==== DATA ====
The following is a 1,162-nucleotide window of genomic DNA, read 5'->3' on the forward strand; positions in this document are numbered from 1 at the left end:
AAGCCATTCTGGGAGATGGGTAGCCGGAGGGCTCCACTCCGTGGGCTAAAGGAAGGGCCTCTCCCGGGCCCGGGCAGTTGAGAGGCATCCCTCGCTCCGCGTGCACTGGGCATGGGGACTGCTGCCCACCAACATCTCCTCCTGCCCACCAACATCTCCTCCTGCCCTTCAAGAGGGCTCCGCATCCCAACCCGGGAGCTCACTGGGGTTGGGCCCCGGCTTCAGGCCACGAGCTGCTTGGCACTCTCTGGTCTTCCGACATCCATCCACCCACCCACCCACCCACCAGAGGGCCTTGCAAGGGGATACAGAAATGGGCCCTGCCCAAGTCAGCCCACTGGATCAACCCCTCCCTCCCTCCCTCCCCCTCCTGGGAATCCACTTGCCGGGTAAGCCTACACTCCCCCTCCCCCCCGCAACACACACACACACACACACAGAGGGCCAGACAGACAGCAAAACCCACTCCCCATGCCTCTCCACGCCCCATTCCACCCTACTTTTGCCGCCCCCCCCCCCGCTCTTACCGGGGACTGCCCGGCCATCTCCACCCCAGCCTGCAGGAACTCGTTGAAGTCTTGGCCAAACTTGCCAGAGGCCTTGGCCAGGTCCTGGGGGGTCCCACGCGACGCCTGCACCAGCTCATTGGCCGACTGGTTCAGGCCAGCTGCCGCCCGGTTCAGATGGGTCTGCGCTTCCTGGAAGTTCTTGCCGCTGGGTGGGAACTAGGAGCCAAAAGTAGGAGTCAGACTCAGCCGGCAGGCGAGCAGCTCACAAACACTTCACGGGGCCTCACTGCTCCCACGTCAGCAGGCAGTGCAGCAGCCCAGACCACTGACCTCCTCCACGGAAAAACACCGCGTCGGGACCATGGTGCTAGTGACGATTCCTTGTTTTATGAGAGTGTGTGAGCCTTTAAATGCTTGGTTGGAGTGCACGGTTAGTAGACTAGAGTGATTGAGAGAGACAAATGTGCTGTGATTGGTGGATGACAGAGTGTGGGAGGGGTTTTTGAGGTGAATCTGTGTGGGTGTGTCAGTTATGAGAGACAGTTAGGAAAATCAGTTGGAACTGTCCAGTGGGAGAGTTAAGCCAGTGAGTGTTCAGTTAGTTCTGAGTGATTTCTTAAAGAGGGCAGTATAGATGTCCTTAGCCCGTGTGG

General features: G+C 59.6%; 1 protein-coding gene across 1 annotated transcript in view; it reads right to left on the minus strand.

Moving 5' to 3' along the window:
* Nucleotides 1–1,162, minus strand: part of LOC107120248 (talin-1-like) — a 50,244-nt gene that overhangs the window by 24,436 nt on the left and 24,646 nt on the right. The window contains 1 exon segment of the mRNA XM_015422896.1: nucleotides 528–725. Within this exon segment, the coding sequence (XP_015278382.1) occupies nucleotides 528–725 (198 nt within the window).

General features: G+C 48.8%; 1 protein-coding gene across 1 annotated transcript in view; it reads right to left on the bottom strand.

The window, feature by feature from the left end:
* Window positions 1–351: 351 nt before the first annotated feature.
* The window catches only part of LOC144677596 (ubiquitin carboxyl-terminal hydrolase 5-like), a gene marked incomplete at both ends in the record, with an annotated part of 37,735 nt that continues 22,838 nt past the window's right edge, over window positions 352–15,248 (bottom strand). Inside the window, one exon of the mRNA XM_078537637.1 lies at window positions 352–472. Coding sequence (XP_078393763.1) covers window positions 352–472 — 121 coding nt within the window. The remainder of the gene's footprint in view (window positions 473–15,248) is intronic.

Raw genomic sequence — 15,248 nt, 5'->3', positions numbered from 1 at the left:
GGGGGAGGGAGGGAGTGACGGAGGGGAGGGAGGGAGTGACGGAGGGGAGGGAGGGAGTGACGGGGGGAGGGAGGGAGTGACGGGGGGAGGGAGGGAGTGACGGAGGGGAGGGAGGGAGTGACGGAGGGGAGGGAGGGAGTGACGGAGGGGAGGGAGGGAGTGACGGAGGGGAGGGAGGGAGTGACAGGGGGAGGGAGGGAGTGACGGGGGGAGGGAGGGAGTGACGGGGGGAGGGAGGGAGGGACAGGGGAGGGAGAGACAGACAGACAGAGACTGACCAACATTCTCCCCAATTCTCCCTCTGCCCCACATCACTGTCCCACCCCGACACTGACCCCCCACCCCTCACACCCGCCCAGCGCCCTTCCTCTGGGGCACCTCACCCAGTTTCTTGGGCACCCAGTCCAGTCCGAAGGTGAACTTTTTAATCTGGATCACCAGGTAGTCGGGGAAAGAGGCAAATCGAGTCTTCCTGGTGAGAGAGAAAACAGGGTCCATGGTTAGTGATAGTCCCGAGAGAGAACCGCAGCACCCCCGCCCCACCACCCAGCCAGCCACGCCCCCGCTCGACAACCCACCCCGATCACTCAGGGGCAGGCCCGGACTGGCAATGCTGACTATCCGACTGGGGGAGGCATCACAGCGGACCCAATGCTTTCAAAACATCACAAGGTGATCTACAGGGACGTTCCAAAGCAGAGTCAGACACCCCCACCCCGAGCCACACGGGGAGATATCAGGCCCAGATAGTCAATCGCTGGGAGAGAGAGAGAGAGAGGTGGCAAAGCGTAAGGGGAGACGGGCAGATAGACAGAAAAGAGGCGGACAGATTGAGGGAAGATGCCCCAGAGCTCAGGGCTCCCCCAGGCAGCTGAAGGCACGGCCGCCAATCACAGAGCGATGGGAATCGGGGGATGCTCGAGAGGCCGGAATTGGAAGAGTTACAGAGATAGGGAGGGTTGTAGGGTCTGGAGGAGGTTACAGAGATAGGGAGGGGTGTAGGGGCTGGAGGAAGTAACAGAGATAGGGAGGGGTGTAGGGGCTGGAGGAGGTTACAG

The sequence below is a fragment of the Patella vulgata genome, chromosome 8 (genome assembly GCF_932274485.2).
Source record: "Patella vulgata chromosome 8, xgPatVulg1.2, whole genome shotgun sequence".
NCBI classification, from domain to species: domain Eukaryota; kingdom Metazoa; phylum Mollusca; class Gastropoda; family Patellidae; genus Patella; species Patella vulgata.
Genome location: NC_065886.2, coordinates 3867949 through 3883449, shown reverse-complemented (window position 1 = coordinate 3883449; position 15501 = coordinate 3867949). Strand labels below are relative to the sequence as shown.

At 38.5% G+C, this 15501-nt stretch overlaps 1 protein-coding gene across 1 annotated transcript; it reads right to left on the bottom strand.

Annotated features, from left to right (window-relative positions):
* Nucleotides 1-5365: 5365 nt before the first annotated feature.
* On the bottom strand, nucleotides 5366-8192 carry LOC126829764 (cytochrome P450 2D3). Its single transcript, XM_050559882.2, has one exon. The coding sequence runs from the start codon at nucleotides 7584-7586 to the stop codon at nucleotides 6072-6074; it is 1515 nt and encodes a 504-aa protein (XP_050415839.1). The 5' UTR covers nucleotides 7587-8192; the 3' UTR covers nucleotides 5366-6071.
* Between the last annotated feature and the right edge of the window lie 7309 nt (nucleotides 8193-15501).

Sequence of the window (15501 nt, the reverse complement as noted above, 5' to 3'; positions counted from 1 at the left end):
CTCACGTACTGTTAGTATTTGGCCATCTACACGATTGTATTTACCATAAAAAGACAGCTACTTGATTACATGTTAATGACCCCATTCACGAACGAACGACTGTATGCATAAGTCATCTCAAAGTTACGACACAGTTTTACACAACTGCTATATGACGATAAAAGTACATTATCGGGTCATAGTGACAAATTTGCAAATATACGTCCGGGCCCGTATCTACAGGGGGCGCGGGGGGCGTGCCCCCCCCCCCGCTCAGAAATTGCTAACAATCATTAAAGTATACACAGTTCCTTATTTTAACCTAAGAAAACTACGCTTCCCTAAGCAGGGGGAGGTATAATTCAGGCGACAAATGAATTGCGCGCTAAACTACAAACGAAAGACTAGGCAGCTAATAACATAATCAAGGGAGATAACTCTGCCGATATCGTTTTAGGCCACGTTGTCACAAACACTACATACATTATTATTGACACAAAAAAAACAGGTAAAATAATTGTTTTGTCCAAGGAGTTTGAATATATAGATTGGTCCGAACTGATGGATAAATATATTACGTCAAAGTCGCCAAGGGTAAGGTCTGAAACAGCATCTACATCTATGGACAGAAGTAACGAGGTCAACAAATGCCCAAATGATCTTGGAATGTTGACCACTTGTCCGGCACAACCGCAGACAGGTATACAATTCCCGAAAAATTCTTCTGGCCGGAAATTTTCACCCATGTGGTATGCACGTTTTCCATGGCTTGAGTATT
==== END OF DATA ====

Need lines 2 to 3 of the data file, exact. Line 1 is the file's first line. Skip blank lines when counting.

AAGCCATTCTGGGAGATGGGTAGCCGGAGGGCTCCACTCCGTGGGCTAAAGGAAGGGCCTCTCCCGGGCCCGGGCAGTTGAGAGGCATCCCTCGCTCCGCGTGCACTGGGCATGGGGACTGCTGCCCACCAACATCTCCTCCTGCCCACCAACATCTCCTCCTGCCCTTCAAGAGGGCTCCGCATCCCAACCCGGGAGCTCACTGGGGTTGGGCCCCGGCTTCAGGCCACGAGCTGCTTGGCACTCTCTGGTCTTCCGACATCCATCCACCCACCCACCCACCCACCAGAGGGCCTTGCAAGGGGATACAGAAATGGGCCCTGCCCAAGTCAGCCCACTGGATCAACCCCTCCCTCCCTCCCTCCCCCTCCTGGGAATCCACTTGCCGGGTAAGCCTACACTCCCCCTCCCCCCCGCAACACACACACACACACACACAGAGGGCCAGACAGACAGCAAAACCCACTCCCCATGCCTCTCCACGCCCCATTCCACCCTACTTTTGCCGCCCCCCCCCCCGCTCTTACCGGGGACTGCCCGGCCATCTCCACCCCAGCCTGCAGGAACTCGTTGAAGTCTTGGCCAAACTTGCCAGAGGCCTTGGCCAGGTCCTGGGGGGTCCCACGCGACGCCTGCACCAGCTCATTGGCCGACTGGTTCAGGCCAGCTGCCGCCCGGTTCAGATGGGTCTGCGCTTCCTGGAAGTTCTTGCCGCTGGGTGGGAACTAGGAGCCAAAAGTAGGAGTCAGACTCAGCCGGCAGGCGAGCAGCTCACAAACACTTCACGGGGCCTCACTGCTCCCACGTCAGCAGGCAGTGCAGCAGCCCAGACCACTGACCTCCTCCACGGAAAAACACCGCGTCGGGACCATGGTGCTAGTGACGATTCCTTGTTTTATGAGAGTGTGTGAGCCTTTAAATGCTTGGTTGGAGTGCACGGTTAGTAGACTAGAGTGATTGAGAGAGACAAATGTGCTGTGATTGGTGGATGACAGAGTGTGGGAGGGGTTTTTGAGGTGAATCTGTGTGGGTGTGTCAGTTATGAGAGACAGTTAGGAAAATCAGTTGGAACTGTCCAGTGGGAGAGTTAAGCCAGTGAGTGTTCAGTTAGTTCTGAGTGATTTCTTAAAGAGGGCAGTATAGATGTCCTTAGCCCGTGTGG

General features: G+C 59.6%; 1 protein-coding gene across 1 annotated transcript in view; it reads right to left on the minus strand.